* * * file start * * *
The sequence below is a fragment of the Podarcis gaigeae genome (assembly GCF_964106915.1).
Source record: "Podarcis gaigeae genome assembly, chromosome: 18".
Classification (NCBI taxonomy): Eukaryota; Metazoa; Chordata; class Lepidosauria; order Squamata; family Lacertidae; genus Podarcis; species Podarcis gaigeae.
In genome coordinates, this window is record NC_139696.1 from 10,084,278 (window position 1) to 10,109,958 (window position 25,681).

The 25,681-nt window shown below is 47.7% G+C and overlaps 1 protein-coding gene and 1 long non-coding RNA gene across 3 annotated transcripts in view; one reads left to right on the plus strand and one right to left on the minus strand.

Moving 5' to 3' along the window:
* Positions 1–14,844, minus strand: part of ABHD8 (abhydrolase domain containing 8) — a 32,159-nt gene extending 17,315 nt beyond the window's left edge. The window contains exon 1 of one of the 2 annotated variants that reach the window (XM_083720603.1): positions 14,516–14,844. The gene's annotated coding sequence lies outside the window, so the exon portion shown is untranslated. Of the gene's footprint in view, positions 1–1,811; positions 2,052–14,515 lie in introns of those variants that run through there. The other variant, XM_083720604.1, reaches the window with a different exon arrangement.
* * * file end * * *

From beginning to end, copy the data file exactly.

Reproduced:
The sequence below is a fragment of the Podarcis gaigeae genome (assembly GCF_964106915.1).
Source record: "Podarcis gaigeae genome assembly, chromosome: 18".
Classification (NCBI taxonomy): Eukaryota; Metazoa; Chordata; class Lepidosauria; order Squamata; family Lacertidae; genus Podarcis; species Podarcis gaigeae.
In genome coordinates, this window is record NC_139696.1 from 10,084,278 (window position 1) to 10,109,958 (window position 25,681).

The 25,681-nt window shown below is 47.7% G+C and overlaps 1 protein-coding gene and 1 long non-coding RNA gene across 3 annotated transcripts in view; one reads left to right on the plus strand and one right to left on the minus strand.

Moving 5' to 3' along the window:
* Positions 1–14,844, minus strand: part of ABHD8 (abhydrolase domain containing 8) — a 32,159-nt gene extending 17,315 nt beyond the window's left edge. The window contains exon 1 of one of the 2 annotated variants that reach the window (XM_083720603.1): positions 14,516–14,844. The gene's annotated coding sequence lies outside the window, so the exon portion shown is untranslated. Of the gene's footprint in view, positions 1–1,811; positions 2,052–14,515 lie in introns of those variants that run through there. The other variant, XM_083720604.1, reaches the window with a different exon arrangement.